NPTEL – Electrical Engineering – Introduction to Hybrid and Electric Vehicles
Module 4: DCDC Converters
Lec 9: DCDC Converters for EV and HEV Applications
DCDC Converters for EV and HEV Applications
Introduction
The topics covered in this chapter are as follows:
EV and HEV configuration based on power converters
Classification of converters
Principle of Step Down Operation
Buck Converter with RLE Load
Buck Converter with RL Load and Filter
Electric Vehicle (EV) and Hybrid Electric Vehicle (HEV) Configurations
In Figure 1 the general configuration of the EV and HEV is shown. Upon examination of
the general configurations it can be seen that there are two major power electronic units
DCDC converter
DCAC inverter
Figure 1:General Configuration of a Electric Vehicle [1]
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Usually AC motors are used in HEVs or EVs for traction and they are fed by inverter and
this inverter is fed by DCDC converter (Figure 1). The most commonly DCDC
converters used in an HEV or an EV are:
Unidirectional Converters: They cater to various onboard loads such as sensors,
controls, entertainment, utility and safety equipments.
Bidirectional Converters: They are used in places where battery charging and
regenerative braking is required. The power flow in a bidirectional converter is
usually from a low voltage end such as battery or a supercapacitor to a high
voltage side and is referred to as boost operation. During regenerative braking,
the power flows back to the low voltage bus to recharge the batteries know as
buck mode operation.
Both the unidirectional and bidirectional DCDC converters are preferred to be isolated
to provide safety for the lading devices. In this view, most of the DCDC converters
incorporate a high frequency transformer.
Classification of Converters
The converter topologies are classified as:
Buck Converter: In Figure 2a a buck converter is shown. The buck converter is
step down converter and produces a lower average output voltage than the dc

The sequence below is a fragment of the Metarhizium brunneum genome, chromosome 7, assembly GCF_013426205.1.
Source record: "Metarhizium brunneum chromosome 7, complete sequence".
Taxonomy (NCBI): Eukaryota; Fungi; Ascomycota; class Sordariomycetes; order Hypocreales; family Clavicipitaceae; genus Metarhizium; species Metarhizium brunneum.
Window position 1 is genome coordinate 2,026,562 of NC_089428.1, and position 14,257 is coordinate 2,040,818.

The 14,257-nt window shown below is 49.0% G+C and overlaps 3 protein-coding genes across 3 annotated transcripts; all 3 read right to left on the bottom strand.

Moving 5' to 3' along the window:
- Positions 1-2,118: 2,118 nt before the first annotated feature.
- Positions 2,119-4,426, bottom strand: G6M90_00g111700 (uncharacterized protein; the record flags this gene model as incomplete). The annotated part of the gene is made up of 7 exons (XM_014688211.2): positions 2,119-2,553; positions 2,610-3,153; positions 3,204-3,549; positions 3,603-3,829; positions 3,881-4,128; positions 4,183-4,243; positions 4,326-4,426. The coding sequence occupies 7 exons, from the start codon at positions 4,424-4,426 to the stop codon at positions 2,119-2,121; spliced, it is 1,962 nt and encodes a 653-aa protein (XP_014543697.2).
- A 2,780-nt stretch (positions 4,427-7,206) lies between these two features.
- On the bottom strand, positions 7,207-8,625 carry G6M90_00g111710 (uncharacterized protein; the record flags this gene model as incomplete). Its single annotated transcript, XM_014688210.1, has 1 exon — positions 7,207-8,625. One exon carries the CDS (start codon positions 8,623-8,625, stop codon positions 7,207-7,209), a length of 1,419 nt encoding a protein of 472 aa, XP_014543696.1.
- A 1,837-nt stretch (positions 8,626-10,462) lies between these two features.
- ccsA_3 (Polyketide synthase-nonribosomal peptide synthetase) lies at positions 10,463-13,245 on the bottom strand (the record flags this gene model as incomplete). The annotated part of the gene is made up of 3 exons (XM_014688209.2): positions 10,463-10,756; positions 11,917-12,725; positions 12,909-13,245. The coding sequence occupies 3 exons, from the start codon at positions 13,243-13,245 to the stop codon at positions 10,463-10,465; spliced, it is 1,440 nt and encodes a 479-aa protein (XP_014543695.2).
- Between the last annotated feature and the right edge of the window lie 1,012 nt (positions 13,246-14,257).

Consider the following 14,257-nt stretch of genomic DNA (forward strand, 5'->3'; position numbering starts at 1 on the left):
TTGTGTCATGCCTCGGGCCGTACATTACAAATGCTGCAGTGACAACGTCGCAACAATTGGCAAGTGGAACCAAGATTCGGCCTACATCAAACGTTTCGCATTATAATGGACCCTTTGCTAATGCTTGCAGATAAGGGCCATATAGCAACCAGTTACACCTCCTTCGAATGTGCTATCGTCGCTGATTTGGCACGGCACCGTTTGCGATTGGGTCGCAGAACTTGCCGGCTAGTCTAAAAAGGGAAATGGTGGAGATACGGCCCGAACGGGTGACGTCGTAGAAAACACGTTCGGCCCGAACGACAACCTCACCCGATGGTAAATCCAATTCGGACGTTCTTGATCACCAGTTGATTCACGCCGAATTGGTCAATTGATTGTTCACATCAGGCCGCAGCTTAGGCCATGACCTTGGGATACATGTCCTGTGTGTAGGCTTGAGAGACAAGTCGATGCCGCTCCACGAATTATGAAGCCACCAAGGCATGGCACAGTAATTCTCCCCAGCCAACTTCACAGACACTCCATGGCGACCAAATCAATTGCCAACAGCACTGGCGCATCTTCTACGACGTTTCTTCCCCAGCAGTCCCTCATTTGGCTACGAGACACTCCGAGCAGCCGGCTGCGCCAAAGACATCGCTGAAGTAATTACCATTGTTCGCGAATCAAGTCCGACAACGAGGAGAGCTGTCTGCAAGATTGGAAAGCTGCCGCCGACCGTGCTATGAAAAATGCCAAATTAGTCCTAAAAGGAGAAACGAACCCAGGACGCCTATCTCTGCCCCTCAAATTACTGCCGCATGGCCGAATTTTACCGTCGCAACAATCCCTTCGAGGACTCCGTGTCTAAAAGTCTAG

input voltage.
Boost converter: In Figure 2b a boost converter is shown. The output voltage is
always greater than the input voltage.
BuckBoost converter: In Figure 2c a buckboost converter is shown. The
output voltage can be either higher or lower than the input voltage.
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S1
D1
L
eL
i1
Vin
D1
iL
R
Vin
L
i0
S1
C
R
E
Figure 2a: General Configuration Buck Converter
Figure 2b: General Configuration Boost Converter
Figure 2c: General Configuration BuckBoost Converter
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Principle of Step Down Operation
The principle of step down operation of DCDC converter is explained using the circuit
shown in Figure 3a. When the switch S1 is closed for time duration T1 , the input voltage
Vin appears across the load. For the time duration T2 is switch S1 remains open and the
voltage across the load is zero. The waveforms of the output voltage across the load are
shown in Figure 3b.
vout
S1
+
+
Vin
vout
R

Vin
Vin

t
T2
T1
T1
T
Figure 3a: Step down operation
Figure 3b: Voltage across the load resistance
The average output voltage is given by
T
Voavg
T
1 1
vout dt 1 Vin fTV
1 in DVin
T 0
T
(1)
The average load current is given by
I oavg
Voavg
R
DVin
R
(2)
Where
T is the chopping period
D
T1
is the duty cycle
T
f is the chopping frequency
The rms value of the output voltage is given by
1/ 2
Vorms
1 DT 2
vout dt
T 0
DVin
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In case the converter is assumed to be lossless, the input power to the converter will be
equal to the output power. Hence, the input power ( Pin ) is given by
Pin
2
Vin2
1 DT
1 DT vout
v
i
dt
dt
D
out out
T 0
T 0 R
R
(4)
The effective resistance seen by the source is (using equation 2)
V
R
Reff in
I oavg D
(5)
The duty cycle D can be varied from 0 to 1 by varying T1 , T or f . Thus, the output
voltage Voavg can be varied from 0 to Vin by controlling D and eventually the power flow
can be controlled.
The Buck Converter with RLE Load